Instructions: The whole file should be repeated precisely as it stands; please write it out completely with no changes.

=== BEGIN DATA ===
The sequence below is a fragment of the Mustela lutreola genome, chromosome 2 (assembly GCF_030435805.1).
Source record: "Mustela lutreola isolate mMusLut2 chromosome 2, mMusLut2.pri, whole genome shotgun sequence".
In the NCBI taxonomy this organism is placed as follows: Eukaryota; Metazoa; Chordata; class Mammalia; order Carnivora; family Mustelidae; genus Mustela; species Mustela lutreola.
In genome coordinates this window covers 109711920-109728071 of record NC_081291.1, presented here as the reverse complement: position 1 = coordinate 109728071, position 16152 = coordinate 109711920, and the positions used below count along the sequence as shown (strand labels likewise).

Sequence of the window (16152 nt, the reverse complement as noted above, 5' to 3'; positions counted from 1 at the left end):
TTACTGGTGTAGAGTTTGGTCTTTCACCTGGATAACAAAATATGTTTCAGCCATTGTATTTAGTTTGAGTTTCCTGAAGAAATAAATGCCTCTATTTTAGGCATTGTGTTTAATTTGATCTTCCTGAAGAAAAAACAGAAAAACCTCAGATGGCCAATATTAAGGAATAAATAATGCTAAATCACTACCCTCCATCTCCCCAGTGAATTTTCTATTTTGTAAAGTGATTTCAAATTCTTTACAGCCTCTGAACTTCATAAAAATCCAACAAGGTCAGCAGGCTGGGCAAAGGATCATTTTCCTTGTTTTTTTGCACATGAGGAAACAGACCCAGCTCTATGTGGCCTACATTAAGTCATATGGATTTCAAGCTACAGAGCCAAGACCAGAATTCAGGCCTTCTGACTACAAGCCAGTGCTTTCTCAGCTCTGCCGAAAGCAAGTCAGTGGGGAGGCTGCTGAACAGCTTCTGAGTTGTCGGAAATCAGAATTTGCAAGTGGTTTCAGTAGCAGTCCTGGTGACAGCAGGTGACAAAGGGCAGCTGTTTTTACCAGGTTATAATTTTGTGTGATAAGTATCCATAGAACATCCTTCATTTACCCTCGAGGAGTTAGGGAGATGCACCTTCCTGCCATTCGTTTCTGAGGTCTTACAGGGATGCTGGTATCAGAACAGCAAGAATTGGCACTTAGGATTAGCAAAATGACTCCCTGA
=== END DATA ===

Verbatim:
The sequence below is a fragment of the Mustela lutreola genome, chromosome 2 (assembly GCF_030435805.1).
Source record: "Mustela lutreola isolate mMusLut2 chromosome 2, mMusLut2.pri, whole genome shotgun sequence".
In the NCBI taxonomy this organism is placed as follows: Eukaryota; Metazoa; Chordata; class Mammalia; order Carnivora; family Mustelidae; genus Mustela; species Mustela lutreola.
In genome coordinates this window covers 109711920-109728071 of record NC_081291.1, presented here as the reverse complement: position 1 = coordinate 109728071, position 16152 = coordinate 109711920, and the positions used below count along the sequence as shown (strand labels likewise).

Sequence of the window (16152 nt, the reverse complement as noted above, 5' to 3'; positions counted from 1 at the left end):
TTACTGGTGTAGAGTTTGGTCTTTCACCTGGATAACAAAATATGTTTCAGCCATTGTATTTAGTTTGAGTTTCCTGAAGAAATAAATGCCTCTATTTTAGGCATTGTGTTTAATTTGATCTTCCTGAAGAAAAAACAGAAAAACCTCAGATGGCCAATATTAAGGAATAAATAATGCTAAATCACTACCCTCCATCTCCCCAGTGAATTTTCTATTTTGTAAAGTGATTTCAAATTCTTTACAGCCTCTGAACTTCATAAAAATCCAACAAGGTCAGCAGGCTGGGCAAAGGATCATTTTCCTTGTTTTTTTGCACATGAGGAAACAGACCCAGCTCTATGTGGCCTACATTAAGTCATATGGATTTCAAGCTACAGAGCCAAGACCAGAATTCAGGCCTTCTGACTACAAGCCAGTGCTTTCTCAGCTCTGCCGAAAGCAAGTCAGTGGGGAGGCTGCTGAACAGCTTCTGAGTTGTCGGAAATCAGAATTTGCAAGTGGTTTCAGTAGCAGTCCTGGTGACAGCAGGTGACAAAGGGCAGCTGTTTTTACCAGGTTATAATTTTGTGTGATAAGTATCCATAGAACATCCTTCATTTACCCTCGAGGAGTTAGGGAGATGCACCTTCCTGCCATTCGTTTCTGAGGTCTTACAGGGATGCTGGTATCAGAACAGCAAGAATTGGCACTTAGGATTAGCAAAATGACTCCCTGA